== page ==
8   Which of the following are examples of the null set $\\$ (i) Set of odd natural numbers divisible by $2$$\\$ (ii) Set of even prime numbers$\\$ (iii) $\{$x : x is a natural numbers, x $ < 5$ and x $> 7\}$$\\$ (iv) $\{$y : y is a point common to any two parallel lines $\}$

Solution :

(i) A set of odd natural numbers divisible by $2$ is a null set because no odd number is divisible by $2.$$\\$ (ii) A set of even prime numbers is not a null set because $2$ is an even prime number.$\\$ (iii) $\{$x : x is a natural number, x $< 5$ and x $> 7 \}$ is a null set because a number cannot be simultaneously less than $5$ and greater than $7.$$\\$ (vi) $\{$ y : y is a point common to any two parallel lines $\}$ is a null set because parallel lines do not intersect. Hence, they have no common point.

9   Which of the following sets are finite or infinite$\\$ (i) The set of months of a year$\\$ (ii) $\{1, 2, 3....\}$$\\$ (iii) $\{1, 2, 3 ... 99, 100\}$ (iv) The set of positive integers greater than $100$$\\$ (v) The set of prime numbers less than $99$

Solution :

(i) The set of months of a year is a finite set because it has $12$ elements.$\\$ (ii) $\{1, 2, 3 ...\}$ is an infinite set as it has infinite number of natural numbers.$\\$ (iii) $\{1, 2, 3... 99, 100\}$ is a finite set because the numbers from $1$ to $100$ are finite in number.$\\$ (iv) The set of positive integers greater than $100$ is an infinite set because positive integers greater than $100$ are infinite in number.$\\$ (v) The set of prime numbers less than $99$ is a finite set because prime numbers less than $99$ are finite in number.

10   State whether each of the following set is finite or infinite:$\\$ (i) The set of lines which are parallel to the x-axis$\\$ (ii) The set of letters in the English alphabet$\\$ (iii) The set of numbers which are multiple of $5$$\\$ (iv) The set of animals living on the earth$\\$ (v) The set of circles passing through the origin $(0, 0)$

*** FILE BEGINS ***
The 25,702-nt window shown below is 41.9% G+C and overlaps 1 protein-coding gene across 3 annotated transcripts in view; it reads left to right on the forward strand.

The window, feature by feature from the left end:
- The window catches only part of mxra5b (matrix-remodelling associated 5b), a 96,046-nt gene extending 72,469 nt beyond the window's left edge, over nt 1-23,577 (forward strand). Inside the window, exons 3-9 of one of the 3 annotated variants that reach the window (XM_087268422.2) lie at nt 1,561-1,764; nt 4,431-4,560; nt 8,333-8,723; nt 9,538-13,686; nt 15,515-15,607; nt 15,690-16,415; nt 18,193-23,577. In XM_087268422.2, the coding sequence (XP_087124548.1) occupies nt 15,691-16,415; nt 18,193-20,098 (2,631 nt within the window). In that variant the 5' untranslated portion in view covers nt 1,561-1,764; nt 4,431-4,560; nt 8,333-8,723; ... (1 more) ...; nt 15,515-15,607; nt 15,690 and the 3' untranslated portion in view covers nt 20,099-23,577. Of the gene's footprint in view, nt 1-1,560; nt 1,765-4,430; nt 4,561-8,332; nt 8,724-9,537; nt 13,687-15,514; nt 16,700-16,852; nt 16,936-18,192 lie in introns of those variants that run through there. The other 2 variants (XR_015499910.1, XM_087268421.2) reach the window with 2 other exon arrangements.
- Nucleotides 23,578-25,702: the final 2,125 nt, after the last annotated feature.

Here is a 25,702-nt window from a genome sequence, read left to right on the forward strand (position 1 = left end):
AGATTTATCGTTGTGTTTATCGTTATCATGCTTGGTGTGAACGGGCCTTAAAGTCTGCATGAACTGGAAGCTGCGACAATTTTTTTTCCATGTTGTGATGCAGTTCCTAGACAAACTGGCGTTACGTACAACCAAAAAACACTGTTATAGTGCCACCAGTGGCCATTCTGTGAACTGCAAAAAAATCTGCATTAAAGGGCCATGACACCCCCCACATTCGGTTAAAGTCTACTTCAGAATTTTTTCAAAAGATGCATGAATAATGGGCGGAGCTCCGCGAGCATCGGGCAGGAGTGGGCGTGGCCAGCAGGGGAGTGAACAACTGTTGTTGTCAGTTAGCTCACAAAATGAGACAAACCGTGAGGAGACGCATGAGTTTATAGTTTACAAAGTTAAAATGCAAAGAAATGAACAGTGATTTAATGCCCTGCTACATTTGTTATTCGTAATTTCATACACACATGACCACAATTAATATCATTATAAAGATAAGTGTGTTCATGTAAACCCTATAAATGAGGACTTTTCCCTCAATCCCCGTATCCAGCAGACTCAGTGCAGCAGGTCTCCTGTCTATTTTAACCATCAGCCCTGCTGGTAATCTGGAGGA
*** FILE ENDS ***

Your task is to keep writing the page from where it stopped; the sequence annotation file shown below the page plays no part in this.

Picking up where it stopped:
Solution :

(i) The set of lines which are parallel to the x-axis is an infinite set because lines parallel to the x-axis are infinite in number.$\\$ (ii) The set of letters in the English alphabet is a finite set because it has $26$ elements.$\\$ (iii) The set of numbers which are multiple of $5$ is an infinite set because multiple of $5$ are infinite in number.$\\$ (iv) The set of animals living on the earth is a finite set because the number of animals living on the earth is finite (although it is quite a big number).$\\$ (v) The set of circles passing through the origin $(0, 0)$ is an finite set because infinite number of circles can pass through the origin.

11   In the following, state whether A = B or not:$\\$ (i) A =$\{ a , b , c , d \}$ ; B =$\{ d , c , b , a \}$$\\$ (ii) A=$\{ 4,8,12,16 \}$ ; B =$\{ 8, 4,16,18 \}$$\\$ (iii) A=$\{ 2, 4,6,8,10 \}$ ; B =$\{$ x : x is positive even integer and x $\leq 10 \}$$\\$ (iv) A=$\{$ x : x is a multiple of $10 \}$ ; B=$\{ 10,15, 20, 25,30....... \}$